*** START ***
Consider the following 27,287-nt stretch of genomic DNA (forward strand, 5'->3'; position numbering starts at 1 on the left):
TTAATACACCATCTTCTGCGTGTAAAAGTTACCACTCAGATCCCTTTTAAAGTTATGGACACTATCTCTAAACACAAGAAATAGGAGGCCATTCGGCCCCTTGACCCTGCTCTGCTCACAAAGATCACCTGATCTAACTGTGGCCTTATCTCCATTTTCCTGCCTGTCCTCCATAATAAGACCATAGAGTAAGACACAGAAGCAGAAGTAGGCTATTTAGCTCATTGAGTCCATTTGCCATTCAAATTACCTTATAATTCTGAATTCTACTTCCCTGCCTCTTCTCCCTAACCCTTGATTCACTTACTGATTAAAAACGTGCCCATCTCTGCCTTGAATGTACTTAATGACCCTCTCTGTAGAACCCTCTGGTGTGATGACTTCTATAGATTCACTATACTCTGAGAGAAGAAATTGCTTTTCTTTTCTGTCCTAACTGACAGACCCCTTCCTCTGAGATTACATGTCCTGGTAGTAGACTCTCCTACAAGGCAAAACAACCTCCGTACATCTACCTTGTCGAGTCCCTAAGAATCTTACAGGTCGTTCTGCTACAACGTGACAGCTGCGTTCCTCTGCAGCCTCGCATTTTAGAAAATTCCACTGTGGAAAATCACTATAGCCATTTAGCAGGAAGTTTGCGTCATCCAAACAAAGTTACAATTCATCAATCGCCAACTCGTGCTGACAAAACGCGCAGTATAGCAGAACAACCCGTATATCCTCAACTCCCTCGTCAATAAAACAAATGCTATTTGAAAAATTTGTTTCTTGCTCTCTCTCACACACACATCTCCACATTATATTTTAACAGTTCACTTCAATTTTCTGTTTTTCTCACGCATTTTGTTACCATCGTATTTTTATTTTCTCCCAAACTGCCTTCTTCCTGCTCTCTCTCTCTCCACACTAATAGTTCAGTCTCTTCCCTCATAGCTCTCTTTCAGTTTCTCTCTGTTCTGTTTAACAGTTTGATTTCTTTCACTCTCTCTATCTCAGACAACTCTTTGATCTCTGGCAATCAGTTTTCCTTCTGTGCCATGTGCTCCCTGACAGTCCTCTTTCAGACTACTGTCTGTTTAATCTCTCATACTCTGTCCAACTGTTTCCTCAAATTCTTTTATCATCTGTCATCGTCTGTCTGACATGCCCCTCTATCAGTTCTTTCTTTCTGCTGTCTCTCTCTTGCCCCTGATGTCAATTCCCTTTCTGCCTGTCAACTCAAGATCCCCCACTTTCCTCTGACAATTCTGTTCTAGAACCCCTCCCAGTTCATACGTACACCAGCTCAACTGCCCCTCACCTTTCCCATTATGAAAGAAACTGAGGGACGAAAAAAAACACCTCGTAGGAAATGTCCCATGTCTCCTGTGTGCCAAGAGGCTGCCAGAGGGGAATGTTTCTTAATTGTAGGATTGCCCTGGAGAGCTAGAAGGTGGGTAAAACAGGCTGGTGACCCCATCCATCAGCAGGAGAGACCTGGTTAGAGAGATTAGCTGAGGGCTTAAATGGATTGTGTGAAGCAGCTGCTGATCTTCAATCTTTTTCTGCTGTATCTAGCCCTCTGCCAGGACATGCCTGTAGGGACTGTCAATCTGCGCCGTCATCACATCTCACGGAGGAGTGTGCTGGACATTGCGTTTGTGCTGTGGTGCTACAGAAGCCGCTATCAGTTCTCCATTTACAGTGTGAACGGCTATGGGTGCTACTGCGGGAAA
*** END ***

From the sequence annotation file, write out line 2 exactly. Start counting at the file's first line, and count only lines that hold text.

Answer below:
TTAATACACCATCTTCTGCGTGTAAAAGTTACCACTCAGATCCCTTTTAAAGTTATGGACACTATCTCTAAACACAAGAAATAGGAGGCCATTCGGCCCCTTGACCCTGCTCTGCTCACAAAGATCACCTGATCTAACTGTGGCCTTATCTCCATTTTCCTGCCTGTCCTCCATAATAAGACCATAGAGTAAGACACAGAAGCAGAAGTAGGCTATTTAGCTCATTGAGTCCATTTGCCATTCAAATTACCTTATAATTCTGAATTCTACTTCCCTGCCTCTTCTCCCTAACCCTTGATTCACTTACTGATTAAAAACGTGCCCATCTCTGCCTTGAATGTACTTAATGACCCTCTCTGTAGAACCCTCTGGTGTGATGACTTCTATAGATTCACTATACTCTGAGAGAAGAAATTGCTTTTCTTTTCTGTCCTAACTGACAGACCCCTTCCTCTGAGATTACATGTCCTGGTAGTAGACTCTCCTACAAGGCAAAACAACCTCCGTACATCTACCTTGTCGAGTCCCTAAGAATCTTACAGGTCGTTCTGCTACAACGTGACAGCTGCGTTCCTCTGCAGCCTCGCATTTTAGAAAATTCCACTGTGGAAAATCACTATAGCCATTTAGCAGGAAGTTTGCGTCATCCAAACAAAGTTACAATTCATCAATCGCCAACTCGTGCTGACAAAACGCGCAGTATAGCAGAACAACCCGTATATCCTCAACTCCCTCGTCAATAAAACAAATGCTATTTGAAAAATTTGTTTCTTGCTCTCTCTCACACACACATCTCCACATTATATTTTAACAGTTCACTTCAATTTTCTGTTTTTCTCACGCATTTTGTTACCATCGTATTTTTATTTTCTCCCAAACTGCCTTCTTCCTGCTCTCTCTCTCTCCACACTAATAGTTCAGTCTCTTCCCTCATAGCTCTCTTTCAGTTTCTCTCTGTTCTGTTTAACAGTTTGATTTCTTTCACTCTCTCTATCTCAGACAACTCTTTGATCTCTGGCAATCAGTTTTCCTTCTGTGCCATGTGCTCCCTGACAGTCCTCTTTCAGACTACTGTCTGTTTAATCTCTCATACTCTGTCCAACTGTTTCCTCAAATTCTTTTATCATCTGTCATCGTCTGTCTGACATGCCCCTCTATCAGTTCTTTCTTTCTGCTGTCTCTCTCTTGCCCCTGATGTCAATTCCCTTTCTGCCTGTCAACTCAAGATCCCCCACTTTCCTCTGACAATTCTGTTCTAGAACCCCTCCCAGTTCATACGTACACCAGCTCAACTGCCCCTCACCTTTCCCATTATGAAAGAAACTGAGGGACGAAAAAAAACACCTCGTAGGAAATGTCCCATGTCTCCTGTGTGCCAAGAGGCTGCCAGAGGGGAATGTTTCTTAATTGTAGGATTGCCCTGGAGAGCTAGAAGGTGGGTAAAACAGGCTGGTGACCCCATCCATCAGCAGGAGAGACCTGGTTAGAGAGATTAGCTGAGGGCTTAAATGGATTGTGTGAAGCAGCTGCTGATCTTCAATCTTTTTCTGCTGTATCTAGCCCTCTGCCAGGACATGCCTGTAGGGACTGTCAATCTGCGCCGTCATCACATCTCACGGAGGAGTGTGCTGGACATTGCGTTTGTGCTGTGGTGCTACAGAAGCCGCTATCAGTTCTCCATTTACAGTGTGAACGGCTATGGGTGCTACTGCGGGAAA